Feed on

Today I’m taking a break from animal communication topics and examining the roughly thrice-annual phenomena of Mercury Retrograde, which goes on for about 3 weeks at a time.  It’s more complicated than this, but it’s known primarily for mucking up communication of all kinds.  Mercury had gone retro just two days earlier, and my daughter and I walked into the teeth of it.

We’d just arrived inside Hobby Lobby; when you’re with a kid the two of you walk around with your own soundtrack and all this implied confetti.   I like to think I was distracted but soon it was obvious either Mercury was in retrograde or the clerk and I were both nuts.

Just inside the front entrance the child was examining a miniature Etch-a-Sketch.  No, I said, it’s $6.99.  How are you ever going to save for something special if you spend your money on little things every time we walk into a store?  Let’s go find some ribbon, I recommended.

Behind me I heard, . . . “rzla shmidll pick something up?”

Wha? I turned.  There stood a smiling, 20-something girl.  Blonde.  Nice.  They’re all nice at Hobby Lobby, surely if she was nice and I was nice it would all turn out.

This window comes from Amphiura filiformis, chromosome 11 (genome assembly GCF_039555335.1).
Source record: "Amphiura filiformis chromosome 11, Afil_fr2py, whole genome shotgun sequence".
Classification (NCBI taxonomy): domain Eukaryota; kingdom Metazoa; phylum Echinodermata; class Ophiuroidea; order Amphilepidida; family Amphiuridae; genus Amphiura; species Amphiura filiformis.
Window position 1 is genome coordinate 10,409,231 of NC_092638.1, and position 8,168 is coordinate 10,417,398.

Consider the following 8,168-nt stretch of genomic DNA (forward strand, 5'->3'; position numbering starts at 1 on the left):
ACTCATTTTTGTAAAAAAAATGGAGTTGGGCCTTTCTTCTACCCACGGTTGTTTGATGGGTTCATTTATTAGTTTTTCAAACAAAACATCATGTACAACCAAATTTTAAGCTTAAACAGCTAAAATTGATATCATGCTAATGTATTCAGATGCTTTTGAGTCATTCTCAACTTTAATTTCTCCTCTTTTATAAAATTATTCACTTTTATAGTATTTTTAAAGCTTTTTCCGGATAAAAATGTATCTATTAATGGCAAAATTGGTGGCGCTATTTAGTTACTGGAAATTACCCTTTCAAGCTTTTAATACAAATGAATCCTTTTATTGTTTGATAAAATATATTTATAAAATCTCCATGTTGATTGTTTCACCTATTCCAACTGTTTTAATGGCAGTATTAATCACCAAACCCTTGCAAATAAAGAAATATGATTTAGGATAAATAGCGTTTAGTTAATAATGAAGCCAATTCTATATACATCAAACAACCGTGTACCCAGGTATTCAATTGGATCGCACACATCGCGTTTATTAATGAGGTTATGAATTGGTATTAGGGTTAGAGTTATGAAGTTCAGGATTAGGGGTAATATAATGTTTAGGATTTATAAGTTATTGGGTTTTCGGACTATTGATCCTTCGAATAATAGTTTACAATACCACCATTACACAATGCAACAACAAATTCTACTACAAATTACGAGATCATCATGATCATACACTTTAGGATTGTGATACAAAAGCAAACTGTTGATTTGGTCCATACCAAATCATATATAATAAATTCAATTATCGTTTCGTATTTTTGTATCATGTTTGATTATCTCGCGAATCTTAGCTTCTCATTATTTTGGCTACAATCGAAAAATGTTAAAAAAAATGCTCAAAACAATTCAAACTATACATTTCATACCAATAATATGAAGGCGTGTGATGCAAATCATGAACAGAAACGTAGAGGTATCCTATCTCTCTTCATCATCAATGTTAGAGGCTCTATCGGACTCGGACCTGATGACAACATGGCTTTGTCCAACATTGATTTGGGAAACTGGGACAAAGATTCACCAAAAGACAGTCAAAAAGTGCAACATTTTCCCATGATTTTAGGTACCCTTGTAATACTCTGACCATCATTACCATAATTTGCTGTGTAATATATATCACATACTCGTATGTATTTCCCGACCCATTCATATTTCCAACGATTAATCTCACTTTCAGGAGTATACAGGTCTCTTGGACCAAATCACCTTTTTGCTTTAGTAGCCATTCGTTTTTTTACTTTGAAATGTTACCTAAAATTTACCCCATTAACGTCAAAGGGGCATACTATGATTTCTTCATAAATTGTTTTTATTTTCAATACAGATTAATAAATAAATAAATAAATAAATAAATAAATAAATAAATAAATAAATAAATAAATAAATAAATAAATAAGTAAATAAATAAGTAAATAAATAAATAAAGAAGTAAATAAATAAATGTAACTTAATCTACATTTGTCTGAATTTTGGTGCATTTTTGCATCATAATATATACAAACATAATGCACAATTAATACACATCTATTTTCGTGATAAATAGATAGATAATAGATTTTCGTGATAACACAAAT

“I’m sorry?”  I said.  I wasn’t really sorry.

“AErb yood uhduh, ipsula chuck something out?”

In walked Self-Consciousness, my old friend.  Horror was trailing behind.  I froze, then stared; she smiled helpfully.  The child milled around my legs, clutching the miniature Etch-a-Sketch.

“We just walked in–” I began.  What does that have to do with anything? At exactly the same time a stream of gibberish came flooding out of the clerk’s mouth and then I heard,” . . . should put it down and wbacn  .wh oshel mwa out.”

Oh!  She wanted to know if she should stop stocking shelves, and help us check out!

I was so relieved.   I told her we had some shopping to do and we wandered off.   I was feeling better about myself but it would prove to be premature.

We returned with our selection.  I said, “now we’re ready”, and apologized for our earlier misunderstanding.

“Oh,” she said, “gnab’s qoo48ty,’  n,mjge sqq oh yjr nrdy pgyjr runw qw xiyks fi rglew.”  She grinned, hugely.

Oh, no.

Bla qieeuwa!” she brayed.


“Well.”  I conceded.  “Wow.  Hey, how much do I owe you?”  I leaned over the counter and stared at the blue readout on the register.  No way was I gonna get this wrong.

Wibbet,” she chortled.

We smiled at each other.   I paid.   My child and I fled.

Leave a Reply